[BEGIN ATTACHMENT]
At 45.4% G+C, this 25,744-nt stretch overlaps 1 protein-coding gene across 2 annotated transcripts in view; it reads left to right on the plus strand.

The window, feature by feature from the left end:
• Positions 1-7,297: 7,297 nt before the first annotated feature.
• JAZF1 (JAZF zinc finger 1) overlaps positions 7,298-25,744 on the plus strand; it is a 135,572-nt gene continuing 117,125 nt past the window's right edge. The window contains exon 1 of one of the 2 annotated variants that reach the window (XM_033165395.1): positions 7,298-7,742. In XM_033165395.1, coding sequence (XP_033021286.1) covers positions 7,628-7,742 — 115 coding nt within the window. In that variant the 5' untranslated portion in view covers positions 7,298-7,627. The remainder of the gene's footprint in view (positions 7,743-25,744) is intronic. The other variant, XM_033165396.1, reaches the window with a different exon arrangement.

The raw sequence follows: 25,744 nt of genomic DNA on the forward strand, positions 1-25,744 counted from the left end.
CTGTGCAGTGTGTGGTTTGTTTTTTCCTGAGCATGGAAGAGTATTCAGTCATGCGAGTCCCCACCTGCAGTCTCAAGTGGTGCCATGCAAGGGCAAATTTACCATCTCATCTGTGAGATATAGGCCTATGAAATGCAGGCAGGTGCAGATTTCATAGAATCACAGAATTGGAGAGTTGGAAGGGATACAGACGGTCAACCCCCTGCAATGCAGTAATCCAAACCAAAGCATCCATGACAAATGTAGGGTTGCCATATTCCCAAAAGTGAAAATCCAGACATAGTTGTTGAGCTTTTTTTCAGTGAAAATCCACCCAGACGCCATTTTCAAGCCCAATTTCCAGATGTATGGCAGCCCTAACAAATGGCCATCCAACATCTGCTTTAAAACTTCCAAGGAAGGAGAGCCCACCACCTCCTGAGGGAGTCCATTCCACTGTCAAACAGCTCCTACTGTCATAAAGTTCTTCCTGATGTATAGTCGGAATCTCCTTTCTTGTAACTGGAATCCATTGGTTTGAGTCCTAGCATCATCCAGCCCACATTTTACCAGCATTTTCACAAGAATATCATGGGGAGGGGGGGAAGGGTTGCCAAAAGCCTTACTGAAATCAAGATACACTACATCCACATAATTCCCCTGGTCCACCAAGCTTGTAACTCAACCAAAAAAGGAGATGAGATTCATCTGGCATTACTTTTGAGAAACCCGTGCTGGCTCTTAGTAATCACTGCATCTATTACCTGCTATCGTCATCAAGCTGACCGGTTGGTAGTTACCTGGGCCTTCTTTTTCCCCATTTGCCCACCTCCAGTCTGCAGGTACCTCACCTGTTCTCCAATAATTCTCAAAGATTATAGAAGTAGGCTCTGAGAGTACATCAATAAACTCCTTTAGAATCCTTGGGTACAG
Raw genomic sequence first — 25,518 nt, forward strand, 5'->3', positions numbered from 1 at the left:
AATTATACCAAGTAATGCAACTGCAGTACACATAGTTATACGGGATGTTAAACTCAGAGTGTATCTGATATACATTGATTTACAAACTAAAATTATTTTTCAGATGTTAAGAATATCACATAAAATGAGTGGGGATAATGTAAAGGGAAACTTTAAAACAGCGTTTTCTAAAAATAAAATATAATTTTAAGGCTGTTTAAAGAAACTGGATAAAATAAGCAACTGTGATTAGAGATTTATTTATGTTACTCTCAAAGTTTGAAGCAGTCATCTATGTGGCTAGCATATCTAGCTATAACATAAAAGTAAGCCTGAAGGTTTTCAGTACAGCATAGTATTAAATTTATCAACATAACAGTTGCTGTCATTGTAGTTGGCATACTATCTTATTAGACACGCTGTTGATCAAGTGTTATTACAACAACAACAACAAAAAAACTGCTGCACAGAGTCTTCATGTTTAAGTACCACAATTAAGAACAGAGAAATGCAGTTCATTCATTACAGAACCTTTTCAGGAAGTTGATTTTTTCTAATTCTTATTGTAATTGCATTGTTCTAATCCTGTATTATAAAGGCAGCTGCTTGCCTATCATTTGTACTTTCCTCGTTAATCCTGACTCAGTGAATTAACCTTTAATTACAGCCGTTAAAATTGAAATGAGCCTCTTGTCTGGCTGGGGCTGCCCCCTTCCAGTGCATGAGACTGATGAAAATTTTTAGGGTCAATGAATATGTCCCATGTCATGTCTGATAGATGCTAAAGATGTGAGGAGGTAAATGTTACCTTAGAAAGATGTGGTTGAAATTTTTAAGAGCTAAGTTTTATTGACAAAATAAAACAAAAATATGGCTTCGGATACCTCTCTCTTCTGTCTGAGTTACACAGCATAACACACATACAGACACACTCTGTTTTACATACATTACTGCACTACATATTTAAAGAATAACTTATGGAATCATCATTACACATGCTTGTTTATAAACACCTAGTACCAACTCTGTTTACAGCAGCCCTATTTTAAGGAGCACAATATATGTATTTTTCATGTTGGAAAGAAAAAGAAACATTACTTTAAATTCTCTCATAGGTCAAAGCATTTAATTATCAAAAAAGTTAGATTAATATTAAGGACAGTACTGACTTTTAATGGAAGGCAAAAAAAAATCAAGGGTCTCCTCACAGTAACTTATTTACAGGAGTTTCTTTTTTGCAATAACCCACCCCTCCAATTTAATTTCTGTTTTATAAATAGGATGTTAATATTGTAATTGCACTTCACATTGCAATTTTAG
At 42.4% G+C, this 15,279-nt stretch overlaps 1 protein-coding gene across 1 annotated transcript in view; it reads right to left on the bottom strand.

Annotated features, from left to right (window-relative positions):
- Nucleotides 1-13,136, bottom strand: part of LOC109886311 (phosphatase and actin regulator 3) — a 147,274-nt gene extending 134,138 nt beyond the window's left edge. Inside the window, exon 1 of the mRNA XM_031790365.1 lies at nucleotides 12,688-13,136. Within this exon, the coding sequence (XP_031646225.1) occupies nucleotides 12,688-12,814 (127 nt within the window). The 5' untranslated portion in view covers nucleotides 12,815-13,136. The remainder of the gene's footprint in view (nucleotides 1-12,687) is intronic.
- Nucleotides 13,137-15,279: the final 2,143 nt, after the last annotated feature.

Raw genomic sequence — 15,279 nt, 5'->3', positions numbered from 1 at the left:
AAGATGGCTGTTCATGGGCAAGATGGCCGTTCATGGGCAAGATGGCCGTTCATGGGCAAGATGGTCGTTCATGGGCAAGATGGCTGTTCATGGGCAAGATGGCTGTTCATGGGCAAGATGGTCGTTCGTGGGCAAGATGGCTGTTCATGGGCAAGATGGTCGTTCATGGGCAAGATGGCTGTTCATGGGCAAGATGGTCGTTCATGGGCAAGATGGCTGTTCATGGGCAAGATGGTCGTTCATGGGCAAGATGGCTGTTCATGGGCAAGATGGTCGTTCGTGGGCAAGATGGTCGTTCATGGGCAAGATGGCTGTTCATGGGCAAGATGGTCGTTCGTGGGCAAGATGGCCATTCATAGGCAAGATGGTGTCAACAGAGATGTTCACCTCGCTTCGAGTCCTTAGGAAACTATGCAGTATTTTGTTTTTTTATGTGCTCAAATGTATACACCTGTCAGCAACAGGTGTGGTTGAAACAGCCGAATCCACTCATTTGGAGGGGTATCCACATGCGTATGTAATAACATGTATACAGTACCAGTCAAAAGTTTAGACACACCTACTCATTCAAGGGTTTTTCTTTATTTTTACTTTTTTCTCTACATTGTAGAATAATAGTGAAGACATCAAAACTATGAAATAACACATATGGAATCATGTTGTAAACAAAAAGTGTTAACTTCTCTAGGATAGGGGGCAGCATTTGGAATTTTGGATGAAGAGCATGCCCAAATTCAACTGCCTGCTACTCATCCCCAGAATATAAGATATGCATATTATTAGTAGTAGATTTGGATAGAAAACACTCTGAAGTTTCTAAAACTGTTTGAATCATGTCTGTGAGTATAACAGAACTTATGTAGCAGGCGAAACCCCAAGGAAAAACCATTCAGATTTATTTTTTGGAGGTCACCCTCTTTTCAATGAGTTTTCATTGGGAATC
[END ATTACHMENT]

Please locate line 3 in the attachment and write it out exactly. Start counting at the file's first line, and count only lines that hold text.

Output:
• Positions 1-7,297: 7,297 nt before the first annotated feature.